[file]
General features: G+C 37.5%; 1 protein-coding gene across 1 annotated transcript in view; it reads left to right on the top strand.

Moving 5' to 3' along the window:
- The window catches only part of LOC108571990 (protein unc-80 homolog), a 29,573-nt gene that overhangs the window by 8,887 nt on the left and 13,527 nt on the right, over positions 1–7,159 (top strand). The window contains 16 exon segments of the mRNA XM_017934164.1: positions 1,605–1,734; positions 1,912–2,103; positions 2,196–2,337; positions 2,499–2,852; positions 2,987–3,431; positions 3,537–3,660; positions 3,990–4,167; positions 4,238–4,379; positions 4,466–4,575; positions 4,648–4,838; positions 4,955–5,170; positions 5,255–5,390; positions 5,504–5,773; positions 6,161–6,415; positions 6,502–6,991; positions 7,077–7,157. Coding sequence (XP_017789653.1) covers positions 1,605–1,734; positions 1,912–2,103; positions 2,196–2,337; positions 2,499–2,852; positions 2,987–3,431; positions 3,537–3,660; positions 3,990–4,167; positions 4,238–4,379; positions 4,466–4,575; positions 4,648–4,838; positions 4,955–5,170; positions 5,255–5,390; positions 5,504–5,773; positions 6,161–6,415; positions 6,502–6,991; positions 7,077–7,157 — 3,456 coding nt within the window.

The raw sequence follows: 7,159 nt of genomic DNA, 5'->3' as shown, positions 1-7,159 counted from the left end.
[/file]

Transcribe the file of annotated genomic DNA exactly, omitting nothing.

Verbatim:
General features: G+C 37.5%; 1 protein-coding gene across 1 annotated transcript in view; it reads left to right on the top strand.

Moving 5' to 3' along the window:
- The window catches only part of LOC108571990 (protein unc-80 homolog), a 29,573-nt gene that overhangs the window by 8,887 nt on the left and 13,527 nt on the right, over positions 1–7,159 (top strand). The window contains 16 exon segments of the mRNA XM_017934164.1: positions 1,605–1,734; positions 1,912–2,103; positions 2,196–2,337; positions 2,499–2,852; positions 2,987–3,431; positions 3,537–3,660; positions 3,990–4,167; positions 4,238–4,379; positions 4,466–4,575; positions 4,648–4,838; positions 4,955–5,170; positions 5,255–5,390; positions 5,504–5,773; positions 6,161–6,415; positions 6,502–6,991; positions 7,077–7,157. Coding sequence (XP_017789653.1) covers positions 1,605–1,734; positions 1,912–2,103; positions 2,196–2,337; positions 2,499–2,852; positions 2,987–3,431; positions 3,537–3,660; positions 3,990–4,167; positions 4,238–4,379; positions 4,466–4,575; positions 4,648–4,838; positions 4,955–5,170; positions 5,255–5,390; positions 5,504–5,773; positions 6,161–6,415; positions 6,502–6,991; positions 7,077–7,157 — 3,456 coding nt within the window.

The raw sequence follows: 7,159 nt of genomic DNA, 5'->3' as shown, positions 1-7,159 counted from the left end.